U.S. FDA approves Takeda’s lung cancer therapy

JAPAN – Japanese pharma company Takeda Pharmaceutical has been granted approval for its drug, Exkivity, to treat a type of lung cancer by the U.S. Food and Drug Administration.

Takeda said the approval was based on an early-to-mid-stage trial testing 114 patients with non-small cell lung cancer, with results showing clinically meaningful responses with a median duration of about 18 months.

Exkivity was approved for patients with a specific gene mutation called EGFR Exon20 insertions in non-small cell lung cancer, whose disease has progressed on or after chemotherapy.

The company said the approval for the indication was contingent upon verification and description of clinical benefit in a confirmatory trial.

Non-small cell lung cancer is the most common form of lung cancer, accounting for about 85% of the estimated 2.2 million new cases of lung cancer diagnosed each year worldwide, according to the World Health Organization.

The drug comes with a boxed warning flagging risks of potential heart toxicity, lung disease and heart rhythm disturbances.

The approval happens shortly after the company bagged a deal to supply 150 million doses of the Novavax shot that it will produce to the Japanese government.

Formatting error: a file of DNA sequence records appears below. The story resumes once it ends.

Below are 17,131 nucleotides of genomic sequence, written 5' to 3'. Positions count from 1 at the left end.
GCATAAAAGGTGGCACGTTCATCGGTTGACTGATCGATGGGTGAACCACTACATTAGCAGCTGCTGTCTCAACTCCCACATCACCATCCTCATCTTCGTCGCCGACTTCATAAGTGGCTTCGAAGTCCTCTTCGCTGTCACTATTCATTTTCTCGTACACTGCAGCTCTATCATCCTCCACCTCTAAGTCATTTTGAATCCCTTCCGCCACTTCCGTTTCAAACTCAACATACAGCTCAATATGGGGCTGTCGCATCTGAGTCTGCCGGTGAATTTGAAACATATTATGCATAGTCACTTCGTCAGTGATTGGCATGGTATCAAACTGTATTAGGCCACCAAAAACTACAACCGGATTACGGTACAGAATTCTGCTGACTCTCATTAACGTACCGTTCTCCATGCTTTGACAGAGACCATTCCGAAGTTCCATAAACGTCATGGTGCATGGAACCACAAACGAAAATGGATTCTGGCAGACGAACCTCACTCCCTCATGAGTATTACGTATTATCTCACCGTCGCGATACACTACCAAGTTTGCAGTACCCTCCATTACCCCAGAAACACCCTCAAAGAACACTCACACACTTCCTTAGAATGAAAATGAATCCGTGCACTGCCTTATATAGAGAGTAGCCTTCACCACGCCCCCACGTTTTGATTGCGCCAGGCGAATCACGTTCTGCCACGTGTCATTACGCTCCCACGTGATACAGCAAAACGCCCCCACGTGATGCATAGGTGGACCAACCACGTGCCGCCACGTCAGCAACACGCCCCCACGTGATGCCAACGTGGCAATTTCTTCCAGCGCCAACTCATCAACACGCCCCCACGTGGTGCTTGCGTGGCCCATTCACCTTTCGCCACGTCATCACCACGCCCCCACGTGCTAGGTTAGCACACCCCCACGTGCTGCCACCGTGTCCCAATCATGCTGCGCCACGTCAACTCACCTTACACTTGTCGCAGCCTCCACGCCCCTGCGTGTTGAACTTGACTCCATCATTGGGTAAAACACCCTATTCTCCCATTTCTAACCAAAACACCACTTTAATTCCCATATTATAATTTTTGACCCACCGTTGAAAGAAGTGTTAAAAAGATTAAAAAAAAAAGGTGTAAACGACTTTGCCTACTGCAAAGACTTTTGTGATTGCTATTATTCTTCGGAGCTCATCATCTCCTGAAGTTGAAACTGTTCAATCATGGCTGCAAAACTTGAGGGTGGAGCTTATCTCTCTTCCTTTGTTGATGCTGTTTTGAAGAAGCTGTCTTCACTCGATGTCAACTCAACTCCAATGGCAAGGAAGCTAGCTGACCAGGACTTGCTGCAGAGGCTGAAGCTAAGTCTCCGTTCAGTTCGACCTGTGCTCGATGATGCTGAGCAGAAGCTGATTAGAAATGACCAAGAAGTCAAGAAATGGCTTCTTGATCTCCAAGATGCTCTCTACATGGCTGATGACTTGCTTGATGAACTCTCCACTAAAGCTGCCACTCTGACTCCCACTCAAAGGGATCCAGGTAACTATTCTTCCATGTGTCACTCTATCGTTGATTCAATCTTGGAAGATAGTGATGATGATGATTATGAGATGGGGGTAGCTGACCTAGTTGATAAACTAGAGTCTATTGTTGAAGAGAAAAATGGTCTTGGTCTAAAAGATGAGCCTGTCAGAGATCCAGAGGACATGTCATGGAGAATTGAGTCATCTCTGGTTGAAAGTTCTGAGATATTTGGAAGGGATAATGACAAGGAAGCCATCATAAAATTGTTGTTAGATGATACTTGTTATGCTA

Even so, Takeda is embroiled in controversy as the country’s distribution partner of the Moderna vaccine. Over the past two weeks, contaminants have been discovered in Moderna vaccine vials in Japan, forcing the suspension of batches of the shot.

Last week, Moderna identified the foreign material as stainless steel, which likely entered through friction from two pieces of machinery incorrectly installed on a production line. Moderna traced the problem to Rovi Laboratories, the Spanish manufacturer which does fill/finish work for the vaccine.

Other contaminants, such as rubber stopper material, also have been discovered recently in Moderna vials in Japan. This material also could have entered during manufacturing, Takeda said.

By taking control of a large portion of the manufacturing of Novovax’s COVID-19 vaccine, Takeda could build confidence in the shot in Japan, giving it a better chance for widespread adoption.

Novavax had hoped to secure FDA approval for its shot this summer. However, manufacturing and supply issues have pushed its target for regulatory submission from May to the fourth quarter of this year.

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